250 cars, 63 journalists, and 4 days of back-to-back testing
By Paul Williams
Photos by Greg Wilson and Paul Williams
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2006 Corvette Z06. Photo: Greg Wilson. Click image to enlarge
Picture a racetrack and its surrounding grounds, where 250 new cars of all makes and types have been trucked in, and neatly arranged in rows. Now punctuate the landscape with luxury RV’s decked out with car company banners and flags. Listen for the roar of engines in the background, as vehicles are performance-tested on the track.
Look more closely and you’ll see cars like the 2006 Corvette Z06, the new Honda Civic Si, Toyota Yaris, Mercedes-Benz CLS and Dodge Magnum SRT8, their keys hanging on boards, ready to be signed out by the fortunate few automobile journalists for team and individual testing.
If this is work, you may be thinking, where do I sign up?
The location is Shannonville’s Motorsport Park, just outside of Belleville, Ontario, where, for the past 20 years, members of the Automobile Journalists Association of Canada (AJAC) have gathered for AJAC’s annual Canadian Car of the Year “Testfest.”
This year, from October 26-30, 63 of Canada’s most experienced auto writers (11 of them regular contributors to Autos) collectively evaluated 62 new or significantly new vehicles in 11 categories over the four-day period. On December 6, the category winners will be announced, and next February (at the Canadian International Auto Show in Toronto) two of those winners will become 2006 Canadian Car and Truck of the Year. One of the category winners, Alternative Power, will be announced at the Montreal Auto Show in January, 2006.
2006 Honda Civics
The Canadian Car of the Year’s main purpose is to provide consumers with sound, comparative information to help with their automobile purchasing decisions. Surveys by AJAC show that the Canadian Car of the Year Awards have a significant influence on the purchase decisions of Canadian car buyers.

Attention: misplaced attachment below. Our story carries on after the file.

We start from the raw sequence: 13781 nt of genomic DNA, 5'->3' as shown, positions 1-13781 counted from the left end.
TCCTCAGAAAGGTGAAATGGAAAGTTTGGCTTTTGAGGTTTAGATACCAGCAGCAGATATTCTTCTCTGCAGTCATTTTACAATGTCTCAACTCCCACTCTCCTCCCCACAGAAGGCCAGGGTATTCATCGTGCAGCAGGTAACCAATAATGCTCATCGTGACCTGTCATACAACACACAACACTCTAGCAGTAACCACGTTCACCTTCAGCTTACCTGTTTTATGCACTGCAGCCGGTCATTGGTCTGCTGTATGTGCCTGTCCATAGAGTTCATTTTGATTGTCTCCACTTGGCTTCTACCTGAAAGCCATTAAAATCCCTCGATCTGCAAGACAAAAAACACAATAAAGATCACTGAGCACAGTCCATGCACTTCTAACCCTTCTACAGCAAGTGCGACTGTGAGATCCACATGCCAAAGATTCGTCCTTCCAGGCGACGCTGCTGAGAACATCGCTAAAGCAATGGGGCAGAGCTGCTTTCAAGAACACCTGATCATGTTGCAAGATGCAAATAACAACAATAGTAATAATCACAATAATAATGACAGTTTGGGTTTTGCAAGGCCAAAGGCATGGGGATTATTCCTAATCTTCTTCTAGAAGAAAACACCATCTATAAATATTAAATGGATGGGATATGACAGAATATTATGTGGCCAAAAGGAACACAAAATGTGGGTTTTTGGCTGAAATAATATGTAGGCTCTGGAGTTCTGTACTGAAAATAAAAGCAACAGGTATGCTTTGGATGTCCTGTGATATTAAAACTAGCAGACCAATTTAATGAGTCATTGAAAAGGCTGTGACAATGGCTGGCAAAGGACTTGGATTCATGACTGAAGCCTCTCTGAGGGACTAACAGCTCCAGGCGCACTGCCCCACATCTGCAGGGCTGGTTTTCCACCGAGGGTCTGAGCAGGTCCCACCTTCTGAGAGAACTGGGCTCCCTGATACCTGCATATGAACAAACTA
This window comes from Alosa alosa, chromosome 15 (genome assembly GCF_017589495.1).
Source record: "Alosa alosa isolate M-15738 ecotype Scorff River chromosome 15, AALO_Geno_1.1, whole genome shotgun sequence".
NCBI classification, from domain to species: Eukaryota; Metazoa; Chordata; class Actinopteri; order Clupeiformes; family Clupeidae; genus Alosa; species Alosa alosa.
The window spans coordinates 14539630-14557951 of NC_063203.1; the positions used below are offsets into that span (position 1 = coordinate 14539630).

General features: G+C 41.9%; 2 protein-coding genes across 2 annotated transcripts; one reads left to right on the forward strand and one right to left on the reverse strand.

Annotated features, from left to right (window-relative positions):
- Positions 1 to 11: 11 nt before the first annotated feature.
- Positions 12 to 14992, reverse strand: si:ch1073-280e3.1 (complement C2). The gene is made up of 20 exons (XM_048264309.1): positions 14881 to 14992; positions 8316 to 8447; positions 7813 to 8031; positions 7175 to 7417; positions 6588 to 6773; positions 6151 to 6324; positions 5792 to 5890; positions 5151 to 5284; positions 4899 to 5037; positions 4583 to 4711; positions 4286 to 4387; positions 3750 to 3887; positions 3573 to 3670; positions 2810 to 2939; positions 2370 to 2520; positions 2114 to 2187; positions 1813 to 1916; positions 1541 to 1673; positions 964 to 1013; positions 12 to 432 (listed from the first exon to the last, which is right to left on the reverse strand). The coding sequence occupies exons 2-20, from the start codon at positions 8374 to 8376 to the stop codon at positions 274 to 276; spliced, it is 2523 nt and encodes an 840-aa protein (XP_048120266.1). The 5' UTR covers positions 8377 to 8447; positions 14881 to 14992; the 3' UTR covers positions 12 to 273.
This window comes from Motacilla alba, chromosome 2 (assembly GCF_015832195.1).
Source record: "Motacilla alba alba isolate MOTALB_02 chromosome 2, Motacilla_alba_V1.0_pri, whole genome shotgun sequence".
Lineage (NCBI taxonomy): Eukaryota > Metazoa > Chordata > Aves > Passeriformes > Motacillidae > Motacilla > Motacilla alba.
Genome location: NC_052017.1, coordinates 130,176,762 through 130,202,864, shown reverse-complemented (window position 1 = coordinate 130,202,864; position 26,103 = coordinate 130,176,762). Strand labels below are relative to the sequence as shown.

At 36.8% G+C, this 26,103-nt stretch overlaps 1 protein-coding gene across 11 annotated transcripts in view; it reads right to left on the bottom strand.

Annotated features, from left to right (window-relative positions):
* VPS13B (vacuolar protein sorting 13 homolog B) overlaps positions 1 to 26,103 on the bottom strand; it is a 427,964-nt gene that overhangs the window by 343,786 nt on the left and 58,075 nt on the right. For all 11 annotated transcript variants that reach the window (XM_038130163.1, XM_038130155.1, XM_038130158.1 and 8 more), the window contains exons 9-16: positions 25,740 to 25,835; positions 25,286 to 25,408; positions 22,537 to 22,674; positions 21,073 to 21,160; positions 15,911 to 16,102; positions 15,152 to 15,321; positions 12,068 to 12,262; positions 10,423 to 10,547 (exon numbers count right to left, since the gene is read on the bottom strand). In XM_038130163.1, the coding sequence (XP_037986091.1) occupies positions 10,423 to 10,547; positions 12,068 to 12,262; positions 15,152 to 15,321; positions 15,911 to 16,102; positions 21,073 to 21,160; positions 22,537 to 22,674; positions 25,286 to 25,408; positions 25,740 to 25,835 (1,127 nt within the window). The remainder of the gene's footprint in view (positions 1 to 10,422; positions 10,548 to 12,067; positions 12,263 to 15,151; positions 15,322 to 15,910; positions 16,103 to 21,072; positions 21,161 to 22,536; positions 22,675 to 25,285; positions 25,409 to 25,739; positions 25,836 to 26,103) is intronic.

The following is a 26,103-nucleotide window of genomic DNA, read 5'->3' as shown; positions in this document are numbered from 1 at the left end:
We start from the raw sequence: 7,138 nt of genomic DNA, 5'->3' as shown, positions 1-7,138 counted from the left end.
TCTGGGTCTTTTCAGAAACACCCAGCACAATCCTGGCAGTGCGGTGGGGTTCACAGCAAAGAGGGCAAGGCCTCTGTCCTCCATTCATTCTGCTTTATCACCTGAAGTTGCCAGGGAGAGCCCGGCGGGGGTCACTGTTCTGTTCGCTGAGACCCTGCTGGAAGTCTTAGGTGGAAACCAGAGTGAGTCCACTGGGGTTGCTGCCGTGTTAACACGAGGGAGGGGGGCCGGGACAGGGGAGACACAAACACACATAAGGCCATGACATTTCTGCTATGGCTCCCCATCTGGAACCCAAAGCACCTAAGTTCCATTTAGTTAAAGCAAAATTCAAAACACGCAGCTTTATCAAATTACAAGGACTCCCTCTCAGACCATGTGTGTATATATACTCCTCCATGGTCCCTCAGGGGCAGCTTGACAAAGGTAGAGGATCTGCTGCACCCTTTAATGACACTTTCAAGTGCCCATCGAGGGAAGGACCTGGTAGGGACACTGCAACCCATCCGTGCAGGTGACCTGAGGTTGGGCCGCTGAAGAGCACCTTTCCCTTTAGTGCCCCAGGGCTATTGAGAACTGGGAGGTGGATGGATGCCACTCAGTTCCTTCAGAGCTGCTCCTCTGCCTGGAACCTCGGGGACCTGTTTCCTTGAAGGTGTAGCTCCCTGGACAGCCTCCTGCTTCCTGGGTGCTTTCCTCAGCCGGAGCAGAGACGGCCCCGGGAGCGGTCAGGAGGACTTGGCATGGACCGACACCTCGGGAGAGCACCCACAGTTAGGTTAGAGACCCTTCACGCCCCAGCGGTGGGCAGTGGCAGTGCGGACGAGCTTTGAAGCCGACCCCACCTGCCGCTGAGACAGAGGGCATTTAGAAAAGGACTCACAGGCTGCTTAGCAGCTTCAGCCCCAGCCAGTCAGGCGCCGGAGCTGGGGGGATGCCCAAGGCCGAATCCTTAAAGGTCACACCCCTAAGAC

What makes Testfest so special is the way the vehicles are evaluated. Teams of journalists drive each vehicle in its category back-to-back, on the same roads, in the same conditions, on the same day. Then they take them to the track, or if they’re trucks, to the off-road course. Journalists report that driving up to nine vehicles in a category back-to-back can really highlight their differences, and with the detailed voting ballots used at Testfest, it provides probably their best opportunity for direct comparison and evaluation.
This year the field was particularly strong. New cars have evolved into such sophisticated and high-quality products that they rarely generate serious criticisms. But certain vehicles did stand out.
In the Economy category, the Korean-built Hyundai Accent and Kia Rio are packed with features, have vastly improved build quality compared with earlier versions, and sell at a price that really challenges their Japanese and American competition. The Toyota Yaris and Honda Civic, however, are also appealing, and the Pontiac Pursuit and clever Chevrolet HHR are good value. My nod goes to the Honda Civic. Standard side-curtain airbags and anti-lock brakes in even the base $16,800 model, along with modern styling and a roomy interior would get my vote.
Family cars under $35,000 comprised five cars, and this one’s hard to call. The Chevrolet Impala is a very complete vehicle that drives well, has attractive styling and is well-priced. It’s definitely worth a look. I like the new Ford Fusion, as well, with its tidy appearance and great road manners, and the $26,600 Hyundai Sonata GLS V6 is a fine effort. The new Jetta has substance and the Passat’s a lovely driving car with a superb interior, but maybe a bit expensive. Hyundai would be thrilled to win this one and it could happen.
Most people would love to own any one of the Family cars over $35,000. It was a large category with eight vehicles contending. Audi’s legendary interior detail and new direct injected engines for the A3 and A4 separate them from the other vehicles, and the A4 Avant is equipped with Quattro all-wheel drive. But the BMW 3 Series Touring is a combination station wagon and sports car, and it, too, has all-wheel drive. The Buick Lucerne is surprisingly taut and comfortable, while the Charger RT offers family-sized roominess with power and attitude. The Hyundai Azera has looks and quality at a killer price, and the Saab 9-3 SportCombi gets you individuality and European flair. Finally, the Toyota Avalon offers Lexus luxury at a Toyota price, and throws in some howling performance as well. The $37,605 Charger RT could surprise. It’s Canadian-built, after all.